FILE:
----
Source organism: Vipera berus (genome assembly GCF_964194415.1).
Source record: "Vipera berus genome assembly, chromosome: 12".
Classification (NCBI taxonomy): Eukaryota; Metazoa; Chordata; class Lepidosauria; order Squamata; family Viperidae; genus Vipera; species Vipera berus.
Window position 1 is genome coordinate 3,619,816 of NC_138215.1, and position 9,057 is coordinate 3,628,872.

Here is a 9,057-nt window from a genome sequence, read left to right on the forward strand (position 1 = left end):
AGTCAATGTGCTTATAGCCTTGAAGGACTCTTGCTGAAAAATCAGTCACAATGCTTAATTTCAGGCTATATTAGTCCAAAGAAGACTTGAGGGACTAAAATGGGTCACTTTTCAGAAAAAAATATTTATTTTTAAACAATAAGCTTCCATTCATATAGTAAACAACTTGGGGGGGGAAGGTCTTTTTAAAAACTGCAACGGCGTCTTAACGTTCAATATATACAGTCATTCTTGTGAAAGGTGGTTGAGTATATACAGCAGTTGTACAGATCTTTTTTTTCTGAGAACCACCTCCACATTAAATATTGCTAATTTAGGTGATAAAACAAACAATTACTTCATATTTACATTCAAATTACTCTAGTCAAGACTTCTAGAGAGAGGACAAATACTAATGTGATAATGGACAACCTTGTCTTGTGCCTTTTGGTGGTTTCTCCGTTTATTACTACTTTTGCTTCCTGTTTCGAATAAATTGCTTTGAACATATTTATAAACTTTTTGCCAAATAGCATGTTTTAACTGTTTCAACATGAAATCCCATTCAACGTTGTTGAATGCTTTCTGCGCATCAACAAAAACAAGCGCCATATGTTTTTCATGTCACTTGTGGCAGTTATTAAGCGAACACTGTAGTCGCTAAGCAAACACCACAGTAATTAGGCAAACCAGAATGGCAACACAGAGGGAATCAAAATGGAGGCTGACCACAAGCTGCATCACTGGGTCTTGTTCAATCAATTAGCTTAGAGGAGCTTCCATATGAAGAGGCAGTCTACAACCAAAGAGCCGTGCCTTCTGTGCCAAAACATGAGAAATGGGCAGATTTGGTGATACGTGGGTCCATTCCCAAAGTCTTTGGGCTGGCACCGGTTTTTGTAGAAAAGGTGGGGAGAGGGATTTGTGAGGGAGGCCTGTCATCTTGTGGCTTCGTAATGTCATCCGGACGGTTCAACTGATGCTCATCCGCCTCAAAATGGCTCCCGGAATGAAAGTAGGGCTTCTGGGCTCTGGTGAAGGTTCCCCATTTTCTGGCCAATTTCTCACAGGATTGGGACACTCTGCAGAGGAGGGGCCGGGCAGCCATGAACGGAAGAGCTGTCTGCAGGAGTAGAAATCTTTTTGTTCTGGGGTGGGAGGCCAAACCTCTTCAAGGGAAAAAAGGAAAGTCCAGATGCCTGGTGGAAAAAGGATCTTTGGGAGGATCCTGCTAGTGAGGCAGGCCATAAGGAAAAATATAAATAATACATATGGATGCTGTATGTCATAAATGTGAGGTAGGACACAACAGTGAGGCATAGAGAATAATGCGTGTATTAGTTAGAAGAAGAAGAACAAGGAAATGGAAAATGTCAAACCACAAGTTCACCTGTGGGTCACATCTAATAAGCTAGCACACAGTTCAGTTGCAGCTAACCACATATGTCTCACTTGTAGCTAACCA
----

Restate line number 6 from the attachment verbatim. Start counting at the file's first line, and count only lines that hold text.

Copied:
AGTCAATGTGCTTATAGCCTTGAAGGACTCTTGCTGAAAAATCAGTCACAATGCTTAATTTCAGGCTATATTAGTCCAAAGAAGACTTGAGGGACTAAAATGGGTCACTTTTCAGAAAAAAATATTTATTTTTAAACAATAAGCTTCCATTCATATAGTAAACAACTTGGGGGGGGAAGGTCTTTTTAAAAACTGCAACGGCGTCTTAACGTTCAATATATACAGTCATTCTTGTGAAAGGTGGTTGAGTATATACAGCAGTTGTACAGATCTTTTTTTTCTGAGAACCACCTCCACATTAAATATTGCTAATTTAGGTGATAAAACAAACAATTACTTCATATTTACATTCAAATTACTCTAGTCAAGACTTCTAGAGAGAGGACAAATACTAATGTGATAATGGACAACCTTGTCTTGTGCCTTTTGGTGGTTTCTCCGTTTATTACTACTTTTGCTTCCTGTTTCGAATAAATTGCTTTGAACATATTTATAAACTTTTTGCCAAATAGCATGTTTTAACTGTTTCAACATGAAATCCCATTCAACGTTGTTGAATGCTTTCTGCGCATCAACAAAAACAAGCGCCATATGTTTTTCATGTCACTTGTGGCAGTTATTAAGCGAACACTGTAGTCGCTAAGCAAACACCACAGTAATTAGGCAAACCAGAATGGCAACACAGAGGGAATCAAAATGGAGGCTGACCACAAGCTGCATCACTGGGTCTTGTTCAATCAATTAGCTTAGAGGAGCTTCCATATGAAGAGGCAGTCTACAACCAAAGAGCCGTGCCTTCTGTGCCAAAACATGAGAAATGGGCAGATTTGGTGATACGTGGGTCCATTCCCAAAGTCTTTGGGCTGGCACCGGTTTTTGTAGAAAAGGTGGGGAGAGGGATTTGTGAGGGAGGCCTGTCATCTTGTGGCTTCGTAATGTCATCCGGACGGTTCAACTGATGCTCATCCGCCTCAAAATGGCTCCCGGAATGAAAGTAGGGCTTCTGGGCTCTGGTGAAGGTTCCCCATTTTCTGGCCAATTTCTCACAGGATTGGGACACTCTGCAGAGGAGGGGCCGGGCAGCCATGAACGGAAGAGCTGTCTGCAGGAGTAGAAATCTTTTTGTTCTGGGGTGGGAGGCCAAACCTCTTCAAGGGAAAAAAGGAAAGTCCAGATGCCTGGTGGAAAAAGGATCTTTGGGAGGATCCTGCTAGTGAGGCAGGCCATAAGGAAAAATATAAATAATACATATGGATGCTGTATGTCATAAATGTGAGGTAGGACACAACAGTGAGGCATAGAGAATAATGCGTGTATTAGTTAGAAGAAGAAGAACAAGGAAATGGAAAATGTCAAACCACAAGTTCACCTGTGGGTCACATCTAATAAGCTAGCACACAGTTCAGTTGCAGCTAACCACATATGTCTCACTTGTAGCTAACCA